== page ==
And Clarence Henderson, a conservative activist who participated in the 1960 Greensboro sit-ins, said: “Donald Trump truly cares about Black lives. His policies show his heart. He has done more for Black Americans in four years than Joe Biden has done in 50.”

But in between these testimonials from Black men was a much louder message from Trump’s closest allies, one that marginalized Black Americans and those who are allied in their protests against police brutality and white supremacy.

President Donald Trump takes the stage after Vice President Mike Pence spoke Wednesday on the third night of the Republican NAndrew Harnik/ASSOCIATED PRESS President Donald Trump takes the stage after Vice President Mike Pence spoke Wednesday on the third night of the Republican National Convention at Fort McHenry National Monument in Baltimore.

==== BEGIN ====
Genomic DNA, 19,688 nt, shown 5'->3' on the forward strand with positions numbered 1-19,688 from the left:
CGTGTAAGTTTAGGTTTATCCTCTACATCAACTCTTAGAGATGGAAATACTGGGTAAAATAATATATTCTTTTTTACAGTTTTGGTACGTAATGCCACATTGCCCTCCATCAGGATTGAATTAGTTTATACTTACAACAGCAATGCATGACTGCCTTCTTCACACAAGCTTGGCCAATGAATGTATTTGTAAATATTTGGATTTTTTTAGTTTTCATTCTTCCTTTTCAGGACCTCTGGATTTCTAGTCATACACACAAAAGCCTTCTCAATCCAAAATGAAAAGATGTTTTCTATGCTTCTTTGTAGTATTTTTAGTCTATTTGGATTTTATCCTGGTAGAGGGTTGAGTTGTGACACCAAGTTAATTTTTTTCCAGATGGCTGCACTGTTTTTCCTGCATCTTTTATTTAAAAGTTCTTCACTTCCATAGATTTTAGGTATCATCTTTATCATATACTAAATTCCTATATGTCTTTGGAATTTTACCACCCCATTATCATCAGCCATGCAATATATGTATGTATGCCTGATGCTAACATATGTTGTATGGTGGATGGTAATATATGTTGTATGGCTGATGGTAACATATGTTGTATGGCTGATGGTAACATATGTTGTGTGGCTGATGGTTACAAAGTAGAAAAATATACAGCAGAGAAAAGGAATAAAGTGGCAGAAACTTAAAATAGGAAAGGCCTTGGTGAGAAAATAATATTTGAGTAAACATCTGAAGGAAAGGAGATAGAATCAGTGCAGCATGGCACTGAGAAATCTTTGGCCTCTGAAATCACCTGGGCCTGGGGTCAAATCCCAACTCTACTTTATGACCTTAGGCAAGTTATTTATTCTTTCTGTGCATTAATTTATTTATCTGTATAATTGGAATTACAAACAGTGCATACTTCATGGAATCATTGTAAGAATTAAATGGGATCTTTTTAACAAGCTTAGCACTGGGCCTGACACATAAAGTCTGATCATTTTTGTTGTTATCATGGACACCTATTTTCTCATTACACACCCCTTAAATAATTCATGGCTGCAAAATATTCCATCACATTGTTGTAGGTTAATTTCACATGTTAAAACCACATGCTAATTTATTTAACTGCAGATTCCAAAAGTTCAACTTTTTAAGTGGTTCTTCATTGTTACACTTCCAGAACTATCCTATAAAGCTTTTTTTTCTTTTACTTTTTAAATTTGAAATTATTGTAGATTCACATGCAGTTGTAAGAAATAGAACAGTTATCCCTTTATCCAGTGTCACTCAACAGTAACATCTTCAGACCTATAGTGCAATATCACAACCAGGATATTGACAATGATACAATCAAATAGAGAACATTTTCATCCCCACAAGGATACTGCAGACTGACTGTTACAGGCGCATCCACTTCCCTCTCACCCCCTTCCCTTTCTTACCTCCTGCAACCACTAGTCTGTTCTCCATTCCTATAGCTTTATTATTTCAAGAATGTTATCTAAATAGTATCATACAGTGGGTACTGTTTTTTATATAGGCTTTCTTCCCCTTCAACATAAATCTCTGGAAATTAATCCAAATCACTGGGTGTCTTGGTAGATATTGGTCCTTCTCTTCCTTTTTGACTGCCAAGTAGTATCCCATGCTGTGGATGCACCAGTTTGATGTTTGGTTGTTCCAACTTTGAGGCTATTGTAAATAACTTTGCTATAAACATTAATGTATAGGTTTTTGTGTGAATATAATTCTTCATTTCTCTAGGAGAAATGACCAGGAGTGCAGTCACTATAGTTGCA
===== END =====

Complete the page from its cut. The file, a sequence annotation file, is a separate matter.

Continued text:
On Wednesday morning, a Trump-supporting teenager was accused of fatally shooting two demonstrators and injuring another during a protest against racial injustice in Kenosha, Wisconsin, just days after a Black man was shot by police in front of his children. That something had happened in Kenosha was referenced by name only once, by Vice President Mike Pence — who said only the location.

Speeches repeatedly called Black Lives Matter protesters as “radical mobs” bringing danger and lawlessness to American communities. It decried Black activists’ calls about police reform as extremist Marxist ideology. Sen. Marsha Blackburn (R-Tenn.) unquestionably praised the police presence in cities, saying law enforcement would never be “canceled.” Lara Trump emphasized her father-in-law as the “law and order” president who would “restore our American way of life.”